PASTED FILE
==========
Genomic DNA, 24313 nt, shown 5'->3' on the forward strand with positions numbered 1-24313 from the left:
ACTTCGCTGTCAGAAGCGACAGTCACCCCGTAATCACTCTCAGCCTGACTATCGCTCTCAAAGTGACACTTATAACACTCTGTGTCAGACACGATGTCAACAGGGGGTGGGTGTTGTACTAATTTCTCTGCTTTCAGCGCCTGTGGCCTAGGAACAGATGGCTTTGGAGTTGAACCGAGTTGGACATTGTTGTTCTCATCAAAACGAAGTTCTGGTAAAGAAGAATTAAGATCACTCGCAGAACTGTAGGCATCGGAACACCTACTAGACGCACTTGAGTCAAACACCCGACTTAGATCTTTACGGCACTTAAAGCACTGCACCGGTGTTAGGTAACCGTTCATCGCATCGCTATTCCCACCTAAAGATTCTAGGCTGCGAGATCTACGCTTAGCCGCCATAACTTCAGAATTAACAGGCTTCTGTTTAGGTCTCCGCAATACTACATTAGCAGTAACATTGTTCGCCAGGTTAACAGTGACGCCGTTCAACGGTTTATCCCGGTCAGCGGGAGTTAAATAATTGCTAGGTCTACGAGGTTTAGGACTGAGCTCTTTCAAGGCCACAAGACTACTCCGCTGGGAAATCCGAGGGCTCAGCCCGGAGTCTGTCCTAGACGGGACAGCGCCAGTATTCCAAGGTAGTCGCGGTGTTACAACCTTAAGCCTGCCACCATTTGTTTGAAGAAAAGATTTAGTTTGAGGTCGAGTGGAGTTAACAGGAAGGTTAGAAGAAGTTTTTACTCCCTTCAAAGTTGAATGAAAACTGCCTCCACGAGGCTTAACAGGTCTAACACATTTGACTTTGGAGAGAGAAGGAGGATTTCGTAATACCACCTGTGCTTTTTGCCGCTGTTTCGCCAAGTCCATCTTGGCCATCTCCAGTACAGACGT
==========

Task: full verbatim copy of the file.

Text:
Genomic DNA, 24313 nt, shown 5'->3' on the forward strand with positions numbered 1-24313 from the left:
ACTTCGCTGTCAGAAGCGACAGTCACCCCGTAATCACTCTCAGCCTGACTATCGCTCTCAAAGTGACACTTATAACACTCTGTGTCAGACACGATGTCAACAGGGGGTGGGTGTTGTACTAATTTCTCTGCTTTCAGCGCCTGTGGCCTAGGAACAGATGGCTTTGGAGTTGAACCGAGTTGGACATTGTTGTTCTCATCAAAACGAAGTTCTGGTAAAGAAGAATTAAGATCACTCGCAGAACTGTAGGCATCGGAACACCTACTAGACGCACTTGAGTCAAACACCCGACTTAGATCTTTACGGCACTTAAAGCACTGCACCGGTGTTAGGTAACCGTTCATCGCATCGCTATTCCCACCTAAAGATTCTAGGCTGCGAGATCTACGCTTAGCCGCCATAACTTCAGAATTAACAGGCTTCTGTTTAGGTCTCCGCAATACTACATTAGCAGTAACATTGTTCGCCAGGTTAACAGTGACGCCGTTCAACGGTTTATCCCGGTCAGCGGGAGTTAAATAATTGCTAGGTCTACGAGGTTTAGGACTGAGCTCTTTCAAGGCCACAAGACTACTCCGCTGGGAAATCCGAGGGCTCAGCCCGGAGTCTGTCCTAGACGGGACAGCGCCAGTATTCCAAGGTAGTCGCGGTGTTACAACCTTAAGCCTGCCACCATTTGTTTGAAGAAAAGATTTAGTTTGAGGTCGAGTGGAGTTAACAGGAAGGTTAGAAGAAGTTTTTACTCCCTTCAAAGTTGAATGAAAACTGCCTCCACGAGGCTTAACAGGTCTAACACATTTGACTTTGGAGAGAGAAGGAGGATTTCGTAATACCACCTGTGCTTTTTGCCGCTGTTTCGCCAAGTCCATCTTGGCCATCTCCAGTACAGACGT